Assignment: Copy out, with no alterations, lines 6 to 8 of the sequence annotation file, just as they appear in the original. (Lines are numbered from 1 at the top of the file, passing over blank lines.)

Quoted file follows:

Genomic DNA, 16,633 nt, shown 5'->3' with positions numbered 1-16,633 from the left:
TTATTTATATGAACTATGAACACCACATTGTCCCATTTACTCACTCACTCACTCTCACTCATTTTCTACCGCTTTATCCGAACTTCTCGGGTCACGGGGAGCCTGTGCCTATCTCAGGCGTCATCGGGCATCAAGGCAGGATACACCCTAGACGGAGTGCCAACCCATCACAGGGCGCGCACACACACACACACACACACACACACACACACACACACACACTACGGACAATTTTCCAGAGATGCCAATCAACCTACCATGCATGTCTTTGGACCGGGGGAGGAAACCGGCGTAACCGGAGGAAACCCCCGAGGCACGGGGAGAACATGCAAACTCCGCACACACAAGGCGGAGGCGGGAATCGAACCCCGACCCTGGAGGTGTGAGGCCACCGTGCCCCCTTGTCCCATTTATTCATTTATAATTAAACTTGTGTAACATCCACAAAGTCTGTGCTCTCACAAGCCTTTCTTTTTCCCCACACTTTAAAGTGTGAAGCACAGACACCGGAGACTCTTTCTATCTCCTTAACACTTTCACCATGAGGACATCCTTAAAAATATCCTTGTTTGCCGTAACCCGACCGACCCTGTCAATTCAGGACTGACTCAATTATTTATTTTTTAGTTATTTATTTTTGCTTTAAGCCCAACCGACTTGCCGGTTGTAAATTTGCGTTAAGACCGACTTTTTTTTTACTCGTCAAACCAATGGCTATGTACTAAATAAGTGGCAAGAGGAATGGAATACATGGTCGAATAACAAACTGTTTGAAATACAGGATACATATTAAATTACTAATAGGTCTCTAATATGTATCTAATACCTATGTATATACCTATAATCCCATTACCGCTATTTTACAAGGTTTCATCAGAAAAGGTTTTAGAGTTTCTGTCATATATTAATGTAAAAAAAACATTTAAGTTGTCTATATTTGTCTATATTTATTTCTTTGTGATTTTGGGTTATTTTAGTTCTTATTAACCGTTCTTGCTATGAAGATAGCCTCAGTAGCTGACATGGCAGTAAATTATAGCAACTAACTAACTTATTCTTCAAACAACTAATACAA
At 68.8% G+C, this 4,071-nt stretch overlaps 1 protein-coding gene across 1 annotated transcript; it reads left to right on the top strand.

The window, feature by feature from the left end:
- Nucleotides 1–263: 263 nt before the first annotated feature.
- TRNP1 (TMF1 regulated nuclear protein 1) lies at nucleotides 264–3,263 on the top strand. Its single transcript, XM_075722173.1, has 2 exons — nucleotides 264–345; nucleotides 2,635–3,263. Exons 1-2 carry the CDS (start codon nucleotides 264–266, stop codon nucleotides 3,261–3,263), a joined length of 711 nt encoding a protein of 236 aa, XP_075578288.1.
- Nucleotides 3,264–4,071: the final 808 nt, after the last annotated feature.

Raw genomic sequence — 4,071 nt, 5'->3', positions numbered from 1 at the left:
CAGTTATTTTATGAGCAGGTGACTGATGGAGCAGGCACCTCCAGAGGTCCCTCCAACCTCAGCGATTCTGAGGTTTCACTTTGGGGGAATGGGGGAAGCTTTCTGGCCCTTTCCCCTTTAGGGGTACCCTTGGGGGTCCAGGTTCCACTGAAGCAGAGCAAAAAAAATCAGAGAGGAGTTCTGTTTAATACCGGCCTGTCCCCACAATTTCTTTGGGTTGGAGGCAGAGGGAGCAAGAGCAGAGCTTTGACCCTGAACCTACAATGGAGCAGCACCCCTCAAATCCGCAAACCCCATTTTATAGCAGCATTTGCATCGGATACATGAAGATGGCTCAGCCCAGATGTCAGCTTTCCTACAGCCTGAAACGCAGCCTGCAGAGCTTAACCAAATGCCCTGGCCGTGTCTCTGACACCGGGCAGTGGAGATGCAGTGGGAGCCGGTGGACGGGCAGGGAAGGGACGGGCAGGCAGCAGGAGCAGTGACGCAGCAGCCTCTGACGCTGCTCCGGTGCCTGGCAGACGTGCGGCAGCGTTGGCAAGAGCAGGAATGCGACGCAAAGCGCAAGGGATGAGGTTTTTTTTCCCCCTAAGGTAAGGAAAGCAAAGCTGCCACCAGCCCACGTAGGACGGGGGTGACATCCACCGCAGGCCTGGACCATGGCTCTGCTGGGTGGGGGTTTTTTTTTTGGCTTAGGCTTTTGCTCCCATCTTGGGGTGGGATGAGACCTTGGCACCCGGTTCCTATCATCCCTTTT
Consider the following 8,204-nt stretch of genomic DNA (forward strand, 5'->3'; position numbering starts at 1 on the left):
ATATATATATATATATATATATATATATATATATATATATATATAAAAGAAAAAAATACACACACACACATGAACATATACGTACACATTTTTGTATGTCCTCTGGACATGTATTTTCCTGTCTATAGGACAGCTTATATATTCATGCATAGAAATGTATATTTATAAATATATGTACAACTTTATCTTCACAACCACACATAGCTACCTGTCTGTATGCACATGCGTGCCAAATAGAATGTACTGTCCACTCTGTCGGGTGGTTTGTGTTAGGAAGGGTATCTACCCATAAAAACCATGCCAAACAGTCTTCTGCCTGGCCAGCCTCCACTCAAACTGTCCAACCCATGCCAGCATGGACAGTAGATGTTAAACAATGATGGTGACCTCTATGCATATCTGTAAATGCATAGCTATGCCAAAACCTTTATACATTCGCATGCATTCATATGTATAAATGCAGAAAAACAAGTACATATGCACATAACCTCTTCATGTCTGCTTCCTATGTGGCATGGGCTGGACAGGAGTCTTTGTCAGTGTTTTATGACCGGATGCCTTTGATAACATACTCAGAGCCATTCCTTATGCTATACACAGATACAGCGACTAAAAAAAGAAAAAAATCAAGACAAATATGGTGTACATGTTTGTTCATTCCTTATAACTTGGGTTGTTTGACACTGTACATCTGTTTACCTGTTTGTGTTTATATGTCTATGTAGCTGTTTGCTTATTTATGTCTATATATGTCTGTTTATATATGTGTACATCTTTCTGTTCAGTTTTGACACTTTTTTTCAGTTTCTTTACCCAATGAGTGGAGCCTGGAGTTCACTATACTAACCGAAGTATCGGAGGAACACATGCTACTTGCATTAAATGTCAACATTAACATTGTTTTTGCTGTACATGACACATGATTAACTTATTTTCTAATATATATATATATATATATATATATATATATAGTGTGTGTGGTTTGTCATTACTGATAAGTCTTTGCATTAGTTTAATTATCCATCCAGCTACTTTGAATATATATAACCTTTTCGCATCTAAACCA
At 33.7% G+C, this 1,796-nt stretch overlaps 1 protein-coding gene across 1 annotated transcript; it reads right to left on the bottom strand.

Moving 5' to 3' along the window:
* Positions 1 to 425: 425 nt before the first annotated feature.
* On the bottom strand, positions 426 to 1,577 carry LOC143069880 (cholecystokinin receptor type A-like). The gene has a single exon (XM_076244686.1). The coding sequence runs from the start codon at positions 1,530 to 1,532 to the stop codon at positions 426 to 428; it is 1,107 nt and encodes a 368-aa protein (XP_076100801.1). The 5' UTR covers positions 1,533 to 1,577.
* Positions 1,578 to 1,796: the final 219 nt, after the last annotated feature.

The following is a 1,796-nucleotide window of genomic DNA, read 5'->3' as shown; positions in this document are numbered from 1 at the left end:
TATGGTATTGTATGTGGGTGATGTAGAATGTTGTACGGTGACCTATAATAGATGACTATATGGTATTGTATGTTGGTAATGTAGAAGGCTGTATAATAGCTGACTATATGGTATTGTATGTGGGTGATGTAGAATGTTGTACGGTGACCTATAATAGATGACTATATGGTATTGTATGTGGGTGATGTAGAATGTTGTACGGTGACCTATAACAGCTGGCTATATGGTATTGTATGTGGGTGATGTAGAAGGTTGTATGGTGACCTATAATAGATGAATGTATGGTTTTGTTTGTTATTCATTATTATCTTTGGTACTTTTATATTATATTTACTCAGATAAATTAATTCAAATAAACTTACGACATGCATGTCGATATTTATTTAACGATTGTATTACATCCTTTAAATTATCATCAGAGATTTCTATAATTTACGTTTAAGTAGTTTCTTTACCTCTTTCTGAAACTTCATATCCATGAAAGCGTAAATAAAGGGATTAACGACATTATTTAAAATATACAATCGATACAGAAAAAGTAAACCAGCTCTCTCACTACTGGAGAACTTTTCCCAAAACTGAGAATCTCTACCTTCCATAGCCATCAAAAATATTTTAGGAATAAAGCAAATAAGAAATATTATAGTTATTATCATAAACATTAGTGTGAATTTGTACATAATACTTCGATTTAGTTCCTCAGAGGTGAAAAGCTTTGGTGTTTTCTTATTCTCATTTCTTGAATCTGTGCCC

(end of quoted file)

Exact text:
- TRNP1 (TMF1 regulated nuclear protein 1) lies at nucleotides 264–3,263 on the top strand. Its single transcript, XM_075722173.1, has 2 exons — nucleotides 264–345; nucleotides 2,635–3,263. Exons 1-2 carry the CDS (start codon nucleotides 264–266, stop codon nucleotides 3,261–3,263), a joined length of 711 nt encoding a protein of 236 aa, XP_075578288.1.
- Nucleotides 3,264–4,071: the final 808 nt, after the last annotated feature.

Raw genomic sequence — 4,071 nt, 5'->3', positions numbered from 1 at the left: